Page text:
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President Donald Trump opens door to reviving CIA 'black site' prisons in executive order draft

Feliks Garcia
New York
Wednesday 25 January 2017 16:20 GMT
President Trump during a visit to the Central Intelligence Agency in Langley, Virginia
President Trump during a visit to the Central Intelligence Agency in Langley, Virginia (Mandel Ngan/Getty)

President Donald Trump is expected to lift the ban on overseas CIA “black site” prisons, reversing an executive action signed by Barack Obama to shut down such sites.

Mr Trump will revoke the restrictions put into place by the Obama administration, which had been celebrated by human rights advocates, as he asserts a more openly aggressive approach to dealing with suspected terrorism abroad.

The draft order, titled “Detention and Interrogation of Enemy Combatants”, would also revoke the International Committee of the Red Cross’ access to wartime detainees.

The document orders top national security officials to "recommend to the president whether to reinitiate a program of interrogation of high-value alien terrorists to be operated outside the United States and whether such program should include the use of detention facilities operated by the Central Intelligence Agency".

Mr Trump made it clear that he hopes to bring back waterboarding and a “hell of a lot worse”. But the President claimed that Defence Secretary James Mattis convinced him to tone down his position on torture.

"Give me a pack of cigarettes and a couple of beers," Mr Trump claimed Mr Mattis said during their November meeting, "and I do better with that than I do with torture."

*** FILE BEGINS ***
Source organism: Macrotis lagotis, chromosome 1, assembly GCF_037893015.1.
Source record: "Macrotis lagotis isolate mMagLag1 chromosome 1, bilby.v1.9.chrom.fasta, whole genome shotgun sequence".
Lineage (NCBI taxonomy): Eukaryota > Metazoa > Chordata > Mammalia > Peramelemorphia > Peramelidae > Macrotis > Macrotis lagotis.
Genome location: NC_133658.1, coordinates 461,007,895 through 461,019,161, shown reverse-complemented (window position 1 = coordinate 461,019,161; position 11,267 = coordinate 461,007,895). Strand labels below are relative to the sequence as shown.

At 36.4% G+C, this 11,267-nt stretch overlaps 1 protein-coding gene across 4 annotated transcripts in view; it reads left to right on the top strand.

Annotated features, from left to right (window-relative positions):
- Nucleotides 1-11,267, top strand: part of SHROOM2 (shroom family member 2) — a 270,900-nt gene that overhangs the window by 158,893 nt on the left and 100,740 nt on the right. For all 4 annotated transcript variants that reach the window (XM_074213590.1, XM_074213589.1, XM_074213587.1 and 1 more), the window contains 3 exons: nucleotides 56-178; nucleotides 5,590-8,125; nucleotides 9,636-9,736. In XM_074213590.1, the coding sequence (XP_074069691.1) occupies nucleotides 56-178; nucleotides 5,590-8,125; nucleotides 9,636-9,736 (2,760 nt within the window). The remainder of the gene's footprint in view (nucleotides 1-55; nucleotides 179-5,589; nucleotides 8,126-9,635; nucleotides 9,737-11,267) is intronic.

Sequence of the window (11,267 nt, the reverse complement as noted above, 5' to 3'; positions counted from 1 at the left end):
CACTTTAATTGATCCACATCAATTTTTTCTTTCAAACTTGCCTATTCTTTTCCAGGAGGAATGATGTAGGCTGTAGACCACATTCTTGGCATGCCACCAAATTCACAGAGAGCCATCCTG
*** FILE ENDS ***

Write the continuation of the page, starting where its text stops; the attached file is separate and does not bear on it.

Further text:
In 2007, President George W Bush issued an executive order in response to a Supreme Court decision in the prior year that held CIA interrogators to the Geneva Convention, putting them at risk for war crimes prosecution. Mr Bush's directive defined prisoner abuses that counted as war crimes under international law. It still allowed interrogators to use tactics that were not included in the list.

President Obama issued an overhaul in the US detention policy that undid much of what the second Bush administration allowed, limiting interrogation techniques to what was listed in the Army Field Manual. Congress approved an action to make that directive a law.

Theresa May rules out torture despite Trump's promise to bring it back

But news of the order has already inflamed the concern of top Democrats and Republicans in Congress.

"The president can sign whatever executive orders he likes. But the law is the law," said Republican Sen John McCain. The Arizona senator was held captive during the Vietnam War – for which Mr Trump ridiculed him during the campaign.

"We are not bringing back torture in the United States of America."

Human Rights First director Elisa Massimino told the New York Times that the draft order was "flirting with the return to the 'enhanced interrogation programme' and the environment that gave rise to it", despite the fact that former military leaders have denounced torture as "illegal, immoral, and damaging to national security".

"It would be surprising and extremely troubling if the national security cabinet officials were to acquiesce in an order like that after the assurances that they gave in their confirmation hearings," she added.

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